Supercars is investigating whether hybrid technology will play a role in its ‘Next Generation’ regulations, series boss Sean Seamer has confirmed.
A link between the Next Generation regulations, due in 2021, and hybrid technology is not entirely new, however fresh focus on the concept was kickstarted by comments made by Zak Brown during the Australian Grand Prix weekend earlier this year.
Recent confirmation of Nissan’s impending exit from the sport revived the topic of hybridisation as well, the carmaker’s Australian boss Stephen Lester outlining a push towards electric vehicles as a primary reason why Supercars is no longer a strong marketing fit.
Another external consideration is the inescapable success of Formula E in terms of wooing manufacturers, which points directly to the importance of EV to automative industry.
According to Seamer, hybrid technology is absolutely on the table for Next Generation, with the Supercars commission currently investigation how it could be incorporated into the series.
“Yes, we’re looking at Gen3 for 2021, and I think that everybody’s sort of been saying, ‘well, what next?'” said Seamer.
“There’s a process that a team on the commission are working through between now and the end of the year to define what Generation 3 looks like, the car of the future.
“And we will include manufacturers in those discussions to get their feedback and their inputs in terms of what works for them, and make sure that we understand what their long-term product roadmap looks like.
“Hybridisation is obviously a key topic, so we’ll make sure we do our due diligence on that.
“[Manufacturers have] asked what hybridisation might look like. Do we have the ability to do it? Is it something that we will consider as part of Gen3? To which we have said, ‘yes, we will look at that as part of the programme and the planning’.”
Seamer cautioned that hybrid talks are still in their infancy, but added that he hopes to have it locked down by the end of this year to give competitors time to get organised.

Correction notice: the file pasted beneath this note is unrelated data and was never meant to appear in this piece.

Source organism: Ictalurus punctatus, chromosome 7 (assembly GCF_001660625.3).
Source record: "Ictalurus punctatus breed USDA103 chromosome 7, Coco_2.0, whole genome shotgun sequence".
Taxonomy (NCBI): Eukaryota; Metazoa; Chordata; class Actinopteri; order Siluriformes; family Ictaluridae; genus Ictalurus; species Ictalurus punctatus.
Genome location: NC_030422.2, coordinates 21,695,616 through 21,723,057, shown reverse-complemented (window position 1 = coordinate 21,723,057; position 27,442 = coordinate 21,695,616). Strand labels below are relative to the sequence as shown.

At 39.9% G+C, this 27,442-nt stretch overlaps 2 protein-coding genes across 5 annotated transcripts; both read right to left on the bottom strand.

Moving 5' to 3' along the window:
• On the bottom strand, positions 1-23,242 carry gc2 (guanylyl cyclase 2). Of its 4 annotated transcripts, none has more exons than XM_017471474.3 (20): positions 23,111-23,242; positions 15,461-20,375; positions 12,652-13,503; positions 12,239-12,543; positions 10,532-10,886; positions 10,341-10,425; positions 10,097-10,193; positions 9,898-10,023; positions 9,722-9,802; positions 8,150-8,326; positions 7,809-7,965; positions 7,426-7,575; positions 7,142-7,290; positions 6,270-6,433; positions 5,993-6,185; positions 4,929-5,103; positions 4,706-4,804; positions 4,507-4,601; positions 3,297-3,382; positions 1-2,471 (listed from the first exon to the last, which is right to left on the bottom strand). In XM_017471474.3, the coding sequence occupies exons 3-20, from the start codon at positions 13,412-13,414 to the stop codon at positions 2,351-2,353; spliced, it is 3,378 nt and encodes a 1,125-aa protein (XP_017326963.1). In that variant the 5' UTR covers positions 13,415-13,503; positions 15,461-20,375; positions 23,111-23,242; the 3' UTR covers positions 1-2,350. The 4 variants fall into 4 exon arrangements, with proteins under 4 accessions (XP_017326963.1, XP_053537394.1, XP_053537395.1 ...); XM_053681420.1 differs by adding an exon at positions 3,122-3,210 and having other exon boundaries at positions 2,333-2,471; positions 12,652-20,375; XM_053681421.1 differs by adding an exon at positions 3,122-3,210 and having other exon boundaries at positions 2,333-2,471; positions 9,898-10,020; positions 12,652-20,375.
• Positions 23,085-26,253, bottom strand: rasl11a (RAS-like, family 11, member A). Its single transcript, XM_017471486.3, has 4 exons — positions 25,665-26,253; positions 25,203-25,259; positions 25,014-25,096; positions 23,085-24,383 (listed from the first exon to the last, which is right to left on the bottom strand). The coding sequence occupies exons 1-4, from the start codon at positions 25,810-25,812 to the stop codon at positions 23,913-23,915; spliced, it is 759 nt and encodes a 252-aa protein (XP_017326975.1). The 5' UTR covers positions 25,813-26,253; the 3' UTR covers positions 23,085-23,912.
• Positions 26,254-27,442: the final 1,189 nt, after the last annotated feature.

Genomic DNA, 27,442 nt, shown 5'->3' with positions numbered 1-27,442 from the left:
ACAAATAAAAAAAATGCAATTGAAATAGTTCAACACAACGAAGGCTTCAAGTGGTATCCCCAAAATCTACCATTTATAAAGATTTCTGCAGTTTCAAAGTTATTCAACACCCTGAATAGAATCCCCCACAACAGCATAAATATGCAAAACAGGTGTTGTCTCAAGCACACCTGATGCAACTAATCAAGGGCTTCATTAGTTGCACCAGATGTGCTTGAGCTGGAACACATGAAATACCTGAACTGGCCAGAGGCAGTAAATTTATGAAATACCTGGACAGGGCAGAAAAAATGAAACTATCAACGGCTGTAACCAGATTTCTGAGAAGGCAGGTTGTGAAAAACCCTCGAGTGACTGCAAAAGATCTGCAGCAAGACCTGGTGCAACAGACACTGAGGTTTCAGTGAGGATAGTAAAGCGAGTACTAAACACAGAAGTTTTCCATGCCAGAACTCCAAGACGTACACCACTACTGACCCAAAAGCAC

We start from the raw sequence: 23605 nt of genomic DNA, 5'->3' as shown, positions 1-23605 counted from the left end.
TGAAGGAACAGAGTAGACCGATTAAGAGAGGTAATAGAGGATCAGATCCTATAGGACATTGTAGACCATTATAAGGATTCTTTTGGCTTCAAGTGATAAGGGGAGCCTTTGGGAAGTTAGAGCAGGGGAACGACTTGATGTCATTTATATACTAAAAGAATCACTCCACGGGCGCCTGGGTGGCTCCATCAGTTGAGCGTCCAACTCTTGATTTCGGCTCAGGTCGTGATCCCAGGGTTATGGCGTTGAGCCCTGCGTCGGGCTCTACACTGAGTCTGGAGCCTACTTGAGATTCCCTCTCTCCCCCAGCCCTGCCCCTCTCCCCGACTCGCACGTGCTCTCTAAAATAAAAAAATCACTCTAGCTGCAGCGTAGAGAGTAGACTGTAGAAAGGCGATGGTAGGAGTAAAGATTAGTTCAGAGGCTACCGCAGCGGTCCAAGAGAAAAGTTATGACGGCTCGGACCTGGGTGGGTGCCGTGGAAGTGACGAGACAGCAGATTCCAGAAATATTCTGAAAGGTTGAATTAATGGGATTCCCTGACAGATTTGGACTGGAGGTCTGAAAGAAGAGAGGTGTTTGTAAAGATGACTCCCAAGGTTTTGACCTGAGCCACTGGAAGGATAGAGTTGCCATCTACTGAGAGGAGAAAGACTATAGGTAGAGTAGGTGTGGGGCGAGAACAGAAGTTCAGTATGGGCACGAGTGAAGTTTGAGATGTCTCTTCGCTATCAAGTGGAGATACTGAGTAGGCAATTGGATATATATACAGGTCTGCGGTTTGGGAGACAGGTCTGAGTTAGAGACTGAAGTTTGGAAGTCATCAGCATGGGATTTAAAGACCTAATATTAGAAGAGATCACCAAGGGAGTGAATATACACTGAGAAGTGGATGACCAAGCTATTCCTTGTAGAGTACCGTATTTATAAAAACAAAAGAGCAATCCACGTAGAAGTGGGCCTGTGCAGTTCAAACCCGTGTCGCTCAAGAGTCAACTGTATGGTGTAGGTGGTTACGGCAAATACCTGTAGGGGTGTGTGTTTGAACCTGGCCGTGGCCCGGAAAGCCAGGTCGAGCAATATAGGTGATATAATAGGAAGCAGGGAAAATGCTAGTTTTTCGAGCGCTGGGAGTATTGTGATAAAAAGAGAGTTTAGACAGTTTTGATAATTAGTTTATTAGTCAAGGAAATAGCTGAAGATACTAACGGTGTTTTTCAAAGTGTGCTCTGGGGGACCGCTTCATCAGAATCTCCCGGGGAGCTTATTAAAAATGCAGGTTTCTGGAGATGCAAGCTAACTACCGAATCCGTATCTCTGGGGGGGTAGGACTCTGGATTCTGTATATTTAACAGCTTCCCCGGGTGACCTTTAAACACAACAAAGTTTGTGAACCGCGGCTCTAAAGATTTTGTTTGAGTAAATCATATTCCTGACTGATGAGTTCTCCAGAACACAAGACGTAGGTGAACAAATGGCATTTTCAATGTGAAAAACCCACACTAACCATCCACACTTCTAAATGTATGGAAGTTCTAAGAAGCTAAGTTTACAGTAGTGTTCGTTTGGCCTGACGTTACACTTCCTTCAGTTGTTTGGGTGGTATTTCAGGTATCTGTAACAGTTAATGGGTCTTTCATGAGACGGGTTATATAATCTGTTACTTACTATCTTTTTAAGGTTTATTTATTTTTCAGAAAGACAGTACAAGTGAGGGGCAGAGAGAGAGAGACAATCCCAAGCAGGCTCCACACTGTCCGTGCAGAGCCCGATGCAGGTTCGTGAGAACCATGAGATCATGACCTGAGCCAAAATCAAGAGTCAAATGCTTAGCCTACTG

“It’s very preliminary,” he said. “The deep line, we’re working towards having that completed by end of the year – which gives us the full two years to work through development and implementation into 2021.”
Next Generation will supplement the Gen2 regulations, which were officially introduced at the start of last season. The Gen2 rules were designed to allow cars powered by smaller-capacity turbo engines to race, as well as two-door bodyshapes, in a bid to widen the appeal of the series to manufacturers.
Take-up has been slow, however, with the only new car since then – the ZB Commodore – a four-door body with a V8 engine, after the introduction of a GM twin-turbo V6 engine was first delayed by a year, and then delayed indefinitely.
The first two-door bodyshape to come into the sport under Gen2 will be next year, when Ford brings the Mustang to the series – although that too will be powered by a traditional V8 engine rather than a turbo unit.
Despite the lack of turbo power in the field for the foreseeable future, as well as the chat about hybrid technology, Seamer says the idea of forced induction is still on the radar.
“We will continue to look at forced induction,” he said. “Gen2 is a very good, broad platform as we’ve seen, so we will continue to look at everything in Gen2.
“But I think I’ve mentioned before that we see [Next Generation] as evolution rather than revolution, and people that are much smarter than me with much better engineering qualifications than mine will be working on that and defining what evolution looks like in conjunction with what our manufacturing partners and our team owners see as the future.”